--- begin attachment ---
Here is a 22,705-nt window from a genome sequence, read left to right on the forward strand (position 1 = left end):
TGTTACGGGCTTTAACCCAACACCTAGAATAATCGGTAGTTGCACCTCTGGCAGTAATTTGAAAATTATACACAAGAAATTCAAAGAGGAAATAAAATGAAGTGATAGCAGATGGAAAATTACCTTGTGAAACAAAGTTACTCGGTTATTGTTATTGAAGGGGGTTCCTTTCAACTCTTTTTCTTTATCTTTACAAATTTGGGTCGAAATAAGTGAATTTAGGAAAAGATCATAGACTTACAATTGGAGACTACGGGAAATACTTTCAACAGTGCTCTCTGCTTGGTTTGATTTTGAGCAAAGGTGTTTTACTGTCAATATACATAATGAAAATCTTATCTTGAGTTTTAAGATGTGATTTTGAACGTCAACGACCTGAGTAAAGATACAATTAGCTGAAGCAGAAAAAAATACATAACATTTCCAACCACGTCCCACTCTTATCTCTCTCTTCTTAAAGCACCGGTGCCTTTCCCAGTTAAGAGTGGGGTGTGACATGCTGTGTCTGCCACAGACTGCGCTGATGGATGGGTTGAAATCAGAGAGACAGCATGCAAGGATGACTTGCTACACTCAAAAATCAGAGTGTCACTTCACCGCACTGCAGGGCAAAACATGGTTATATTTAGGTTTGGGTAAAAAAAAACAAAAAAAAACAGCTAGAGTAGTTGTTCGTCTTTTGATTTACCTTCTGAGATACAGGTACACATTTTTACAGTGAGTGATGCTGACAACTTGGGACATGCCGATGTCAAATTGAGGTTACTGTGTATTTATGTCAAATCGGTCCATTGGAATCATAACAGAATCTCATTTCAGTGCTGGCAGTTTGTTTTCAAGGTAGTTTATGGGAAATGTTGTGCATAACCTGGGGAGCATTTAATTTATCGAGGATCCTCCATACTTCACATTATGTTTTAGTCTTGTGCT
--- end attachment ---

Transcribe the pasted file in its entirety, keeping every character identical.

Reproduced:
Here is a 22,705-nt window from a genome sequence, read left to right on the forward strand (position 1 = left end):
TGTTACGGGCTTTAACCCAACACCTAGAATAATCGGTAGTTGCACCTCTGGCAGTAATTTGAAAATTATACACAAGAAATTCAAAGAGGAAATAAAATGAAGTGATAGCAGATGGAAAATTACCTTGTGAAACAAAGTTACTCGGTTATTGTTATTGAAGGGGGTTCCTTTCAACTCTTTTTCTTTATCTTTACAAATTTGGGTCGAAATAAGTGAATTTAGGAAAAGATCATAGACTTACAATTGGAGACTACGGGAAATACTTTCAACAGTGCTCTCTGCTTGGTTTGATTTTGAGCAAAGGTGTTTTACTGTCAATATACATAATGAAAATCTTATCTTGAGTTTTAAGATGTGATTTTGAACGTCAACGACCTGAGTAAAGATACAATTAGCTGAAGCAGAAAAAAATACATAACATTTCCAACCACGTCCCACTCTTATCTCTCTCTTCTTAAAGCACCGGTGCCTTTCCCAGTTAAGAGTGGGGTGTGACATGCTGTGTCTGCCACAGACTGCGCTGATGGATGGGTTGAAATCAGAGAGACAGCATGCAAGGATGACTTGCTACACTCAAAAATCAGAGTGTCACTTCACCGCACTGCAGGGCAAAACATGGTTATATTTAGGTTTGGGTAAAAAAAAACAAAAAAAAACAGCTAGAGTAGTTGTTCGTCTTTTGATTTACCTTCTGAGATACAGGTACACATTTTTACAGTGAGTGATGCTGACAACTTGGGACATGCCGATGTCAAATTGAGGTTACTGTGTATTTATGTCAAATCGGTCCATTGGAATCATAACAGAATCTCATTTCAGTGCTGGCAGTTTGTTTTCAAGGTAGTTTATGGGAAATGTTGTGCATAACCTGGGGAGCATTTAATTTATCGAGGATCCTCCATACTTCACATTATGTTTTAGTCTTGTGCT